My dad’s clothing selection is not confined to used, large and outdated. During a very warm day in April I was surprised to see him wearing shorts. “The shorts season officially begins in May, but it’s hot so I broke the ‘April-pants’ rule today,” he had said.

Wearing a college forma's shirt to the beachMy dad wears specific clothes for each day of the week, like his “Sunday shirt,” for example. This leads to him saving clothes. He first wore his Cal Ripken, Jr., consecutive games streak t-shirt a decade later. “Cal still owns the record!” he had proclaimed. He also designates clothes for certain occasions, like his beach shirt which he wears at all times when he’s not in the water, for protection from the sun’s rays. The shirt’s neck is stretched enough to, again, accommodate my entire body. It also happens to be a saved shirt: a hand-me-down fraternity formals shirt from my brother from 1999.

“Which fraternity is that on your shirt,” a vacationer asked him after seeing the shirt.

“Heck if I know,” my dad said. “I don’t speak Greek.”

My aunt bought my dad an expensive navy striped suit for his 65th birthday, which he adores and has donned once in the past two years. He saves it for special occasions or until his other suit from the 1970s wears out.

Sometimes my dad is a fashion trendsetter, at least he claims, like how flannel became popular after he wore it. Really, he wore flannel as a boy and never stopped, and the fabric spiked in popularity in the 90s and again a couple years ago. He’ll claim the same thing if looped belts ever take off.

Leia Mais…

Tuesday, July 10, 2012


I finish exercising, showering and dressing, and lay on the bed watching television to reduce my excitement. I’m about to have the mother of all Cheat Meals at Giordano’s Pizzeria with Mom, Grandma Dot, and two younger Cuzzins. Quantity in this case will not be measured in slices, but rather pounds.

Mom calls when she said she would—after picking up ninety-year-old Grandma Dot from her assisted living home and scooping me up en route to Giordano’s. Mom’s tone jacks my heart rate back up. “Dodge Avenger stalled in front of Grandma Dot’s building and won’t start. I don’t know what to do!!!!!” Mom says.

I calmly tell Mom that I know nothing about cars but call Dad who knows a bit about cars and make sure the key is in the ignition and turn it clockwise not counterclockwise. Our call ends, and I pray.

Another call minutes later. “Grandma Dot had to go inside it’s so hot in here, I’m sweating through my clothes, Dodge Avenger won’t even try to start, it just makes a clicking sound!!!!!” Mom says.

I call Cuzzins to explain that Dodge Avenger won’t move, and we can’t leave it in front of the assisted living home’s entranceway. Cuzzins will have to wait at Giordano’s until I get more info from Mom, who is on the phone with Enterprise. How does the pizza smell? Do you see any pies? I’m so hungry, which reminds me to buy a granola bar from the vending machine to get out of my self-induced brain fog (i.e. extreme hunger to make my Cheat Meal more rewarding).

Twenty minutes later Mom calls. “I have to wait here for Tow Truck, and then head back to Enterprise at O’Hare Airport to exchange for a different rental car, I can’t believe this, this is terrible, I’m so out of sorts, so hungry, Grandma Dot had to go upstairs!!!!!”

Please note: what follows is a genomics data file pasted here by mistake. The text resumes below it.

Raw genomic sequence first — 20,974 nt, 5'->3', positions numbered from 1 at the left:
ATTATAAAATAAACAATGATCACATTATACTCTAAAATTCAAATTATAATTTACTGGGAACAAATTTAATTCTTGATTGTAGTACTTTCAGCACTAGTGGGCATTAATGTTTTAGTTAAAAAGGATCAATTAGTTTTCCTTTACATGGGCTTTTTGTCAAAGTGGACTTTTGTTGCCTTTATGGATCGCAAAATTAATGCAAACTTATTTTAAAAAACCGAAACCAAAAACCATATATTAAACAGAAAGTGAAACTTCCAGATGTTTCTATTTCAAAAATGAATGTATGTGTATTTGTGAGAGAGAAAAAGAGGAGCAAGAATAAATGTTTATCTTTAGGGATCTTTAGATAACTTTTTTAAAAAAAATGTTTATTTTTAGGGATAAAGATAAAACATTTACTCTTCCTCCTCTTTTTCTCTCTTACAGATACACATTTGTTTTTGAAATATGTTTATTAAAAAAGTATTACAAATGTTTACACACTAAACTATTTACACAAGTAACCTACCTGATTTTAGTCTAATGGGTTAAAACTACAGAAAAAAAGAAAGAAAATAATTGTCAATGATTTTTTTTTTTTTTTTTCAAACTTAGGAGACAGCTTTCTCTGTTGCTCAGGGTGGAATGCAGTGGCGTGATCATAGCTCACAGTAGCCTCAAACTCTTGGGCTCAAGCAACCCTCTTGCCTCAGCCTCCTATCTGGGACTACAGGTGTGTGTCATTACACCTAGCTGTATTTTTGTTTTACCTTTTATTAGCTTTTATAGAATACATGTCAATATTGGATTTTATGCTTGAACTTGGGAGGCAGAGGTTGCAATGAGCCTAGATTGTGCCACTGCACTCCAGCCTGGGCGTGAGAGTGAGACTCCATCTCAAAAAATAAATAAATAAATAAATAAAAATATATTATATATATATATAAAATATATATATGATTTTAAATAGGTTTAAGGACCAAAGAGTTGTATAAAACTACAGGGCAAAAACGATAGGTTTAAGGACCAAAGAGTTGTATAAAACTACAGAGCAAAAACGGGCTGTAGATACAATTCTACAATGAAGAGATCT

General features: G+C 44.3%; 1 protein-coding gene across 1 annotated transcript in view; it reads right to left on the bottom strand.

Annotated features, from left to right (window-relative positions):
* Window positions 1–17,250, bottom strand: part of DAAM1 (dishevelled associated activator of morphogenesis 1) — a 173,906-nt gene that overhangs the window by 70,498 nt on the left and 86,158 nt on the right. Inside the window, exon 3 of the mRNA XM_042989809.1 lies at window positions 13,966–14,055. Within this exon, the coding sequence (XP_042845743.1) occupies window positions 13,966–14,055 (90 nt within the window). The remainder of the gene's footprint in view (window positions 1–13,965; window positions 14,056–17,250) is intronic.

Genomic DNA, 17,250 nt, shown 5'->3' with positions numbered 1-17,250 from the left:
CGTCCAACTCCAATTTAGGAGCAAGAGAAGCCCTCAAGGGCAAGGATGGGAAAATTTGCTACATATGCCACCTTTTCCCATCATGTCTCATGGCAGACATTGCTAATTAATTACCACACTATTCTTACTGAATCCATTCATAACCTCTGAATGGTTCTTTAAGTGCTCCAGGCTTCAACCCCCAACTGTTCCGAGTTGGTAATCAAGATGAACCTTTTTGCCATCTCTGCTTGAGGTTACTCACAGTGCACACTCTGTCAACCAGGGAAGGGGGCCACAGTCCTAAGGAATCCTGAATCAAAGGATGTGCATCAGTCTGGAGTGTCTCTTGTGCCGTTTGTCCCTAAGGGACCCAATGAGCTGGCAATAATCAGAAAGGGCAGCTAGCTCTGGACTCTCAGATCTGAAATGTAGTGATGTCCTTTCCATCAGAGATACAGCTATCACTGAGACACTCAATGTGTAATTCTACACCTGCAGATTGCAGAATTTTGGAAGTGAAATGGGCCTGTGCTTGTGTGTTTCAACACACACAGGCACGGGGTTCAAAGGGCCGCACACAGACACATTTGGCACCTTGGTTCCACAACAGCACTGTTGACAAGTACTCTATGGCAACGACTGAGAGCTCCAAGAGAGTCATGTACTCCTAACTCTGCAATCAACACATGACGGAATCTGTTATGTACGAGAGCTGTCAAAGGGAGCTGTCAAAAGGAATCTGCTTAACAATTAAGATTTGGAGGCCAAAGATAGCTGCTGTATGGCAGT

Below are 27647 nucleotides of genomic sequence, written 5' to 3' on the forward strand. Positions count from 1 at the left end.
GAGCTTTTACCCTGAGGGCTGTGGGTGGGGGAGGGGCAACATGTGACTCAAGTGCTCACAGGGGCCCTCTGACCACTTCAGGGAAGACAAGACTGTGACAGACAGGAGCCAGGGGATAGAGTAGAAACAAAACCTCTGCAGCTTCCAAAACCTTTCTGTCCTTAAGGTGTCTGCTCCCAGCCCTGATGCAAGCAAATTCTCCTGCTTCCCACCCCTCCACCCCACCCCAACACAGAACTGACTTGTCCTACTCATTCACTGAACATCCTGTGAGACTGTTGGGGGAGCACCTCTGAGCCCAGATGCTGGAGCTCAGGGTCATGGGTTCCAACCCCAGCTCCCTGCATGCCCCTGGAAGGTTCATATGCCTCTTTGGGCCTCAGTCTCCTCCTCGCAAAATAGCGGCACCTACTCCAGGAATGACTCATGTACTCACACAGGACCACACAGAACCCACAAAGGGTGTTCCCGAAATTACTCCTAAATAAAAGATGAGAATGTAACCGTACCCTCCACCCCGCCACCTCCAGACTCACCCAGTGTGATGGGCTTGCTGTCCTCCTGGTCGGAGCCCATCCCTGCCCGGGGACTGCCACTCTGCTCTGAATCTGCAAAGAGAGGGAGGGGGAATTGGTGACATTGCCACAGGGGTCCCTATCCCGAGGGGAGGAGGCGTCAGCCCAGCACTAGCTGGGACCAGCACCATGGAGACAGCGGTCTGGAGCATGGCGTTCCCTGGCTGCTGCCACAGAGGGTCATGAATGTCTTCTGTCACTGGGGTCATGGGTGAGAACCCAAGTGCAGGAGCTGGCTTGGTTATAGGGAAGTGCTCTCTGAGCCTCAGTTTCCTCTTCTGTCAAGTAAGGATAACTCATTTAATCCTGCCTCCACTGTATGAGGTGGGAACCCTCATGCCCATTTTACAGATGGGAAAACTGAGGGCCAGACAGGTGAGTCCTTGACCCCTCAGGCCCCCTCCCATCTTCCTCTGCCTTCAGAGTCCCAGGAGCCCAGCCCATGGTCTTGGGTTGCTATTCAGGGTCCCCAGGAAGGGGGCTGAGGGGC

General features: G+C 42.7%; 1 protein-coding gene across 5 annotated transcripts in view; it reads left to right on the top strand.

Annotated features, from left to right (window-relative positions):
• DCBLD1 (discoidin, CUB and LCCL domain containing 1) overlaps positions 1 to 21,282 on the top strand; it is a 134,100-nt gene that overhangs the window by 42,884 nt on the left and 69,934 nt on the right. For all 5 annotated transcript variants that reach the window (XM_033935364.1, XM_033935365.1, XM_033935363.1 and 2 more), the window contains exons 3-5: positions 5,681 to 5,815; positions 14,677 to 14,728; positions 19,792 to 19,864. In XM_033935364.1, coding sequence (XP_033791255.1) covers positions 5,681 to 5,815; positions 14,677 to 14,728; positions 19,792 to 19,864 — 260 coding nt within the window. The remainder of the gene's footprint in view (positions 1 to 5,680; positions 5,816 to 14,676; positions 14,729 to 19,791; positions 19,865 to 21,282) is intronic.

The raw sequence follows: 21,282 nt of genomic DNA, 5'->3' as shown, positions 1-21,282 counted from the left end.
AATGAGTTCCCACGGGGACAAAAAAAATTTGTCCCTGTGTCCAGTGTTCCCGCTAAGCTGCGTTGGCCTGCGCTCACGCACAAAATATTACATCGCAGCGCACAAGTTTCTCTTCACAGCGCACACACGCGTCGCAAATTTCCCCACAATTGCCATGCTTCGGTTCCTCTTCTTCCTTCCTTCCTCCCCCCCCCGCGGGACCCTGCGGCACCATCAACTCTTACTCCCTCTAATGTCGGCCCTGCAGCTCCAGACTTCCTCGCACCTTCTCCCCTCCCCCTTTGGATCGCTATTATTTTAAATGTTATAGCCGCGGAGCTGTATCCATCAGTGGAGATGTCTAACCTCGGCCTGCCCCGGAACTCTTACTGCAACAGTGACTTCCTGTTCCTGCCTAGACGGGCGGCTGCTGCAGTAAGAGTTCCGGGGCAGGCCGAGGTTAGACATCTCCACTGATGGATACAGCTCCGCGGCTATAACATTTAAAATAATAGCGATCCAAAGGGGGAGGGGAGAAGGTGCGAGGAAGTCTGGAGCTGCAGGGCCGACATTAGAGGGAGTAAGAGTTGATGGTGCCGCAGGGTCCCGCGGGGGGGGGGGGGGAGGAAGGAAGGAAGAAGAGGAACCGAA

Rental Dodge Avenger breaks down at assisted living homeI tell Cuzzins how sorry I am, but they should probably go home because this could be a while. “Enterprise and Dodge Avengers suck,” I say.

I take Cab to change places with Mom so she can spend time, and eat, with Grandma Dot. They order Giordano’s. I refuse to join because this no longer feels like a Cheat Meal.

Tow Truck arrives after four hours thanks to Enterprise’s incorrect dispatch, thanks to Enterprise’s faulty Dodge Avenger, thanks to Chrysler Group, thanks to President Obama.

Tow Truck reaches O’Hare and I think, WWYSGDD (What Would a Young Spry Grandma Dot Do)? That may not be the ideal decision-making tool, but still better than WWDHSCBD (What Would a Drunk and/or High and/or Sober Chris Brown Do). I beeline towards Enterprise. “Dodge Avenger stalled which ruined our family reunion. Is there a BMW I can drive?

Luxury Volkswagen CC rental car in Chicago, IL“No, but we do have high-end sedans, including a loaded Volkswagen CC.”

The next morning, with my hunger and emotions subdued, I put Volkswagen CC to the test. I set the touchscreen radio, power leather seat and mirrors. I pick up Grandma Dot on our way to Starbucks. I make the wrong turn and see Grandma Dot clench the door handle because Grandma Dot has to go to the bathroom because Grandma Dot goes to the bathroom ever eight minutes. “I have to go to the bathroom,” Grandma Dot proclaims.

I have to make up time to get Grandma Dot to the bathroom. WWYSGDD? I crush Volkswagen’s pedal as 4’6” Grandma Dot melts into the seat and puts a dent in the door handle. I now know Germans make great automobiles and Grandma Dot always knows what to do.

Returning early the following morning after a night out including flip cup in Bucktown, a neighborhood of Chicago, with Hooooolz, to finally see Cuzzins for breakfast, I evoke WWDHSCBD and take Tylenol and coffee. Chris Brown sometimes knows what to do.

Before heading back to Virginia, I finally have my Cheat Meal, including both Giordano’s and Lou Malnati’s, two of Chicago’s finest pizzerias. On my next visit I will require a Chicago pizza lineup, with no fewer than pizza from five different eateries, for a blind taste test. WWYSGDD? Not have a heart attack, at least, though I can’t guarantee the same for myself.

Leia Mais…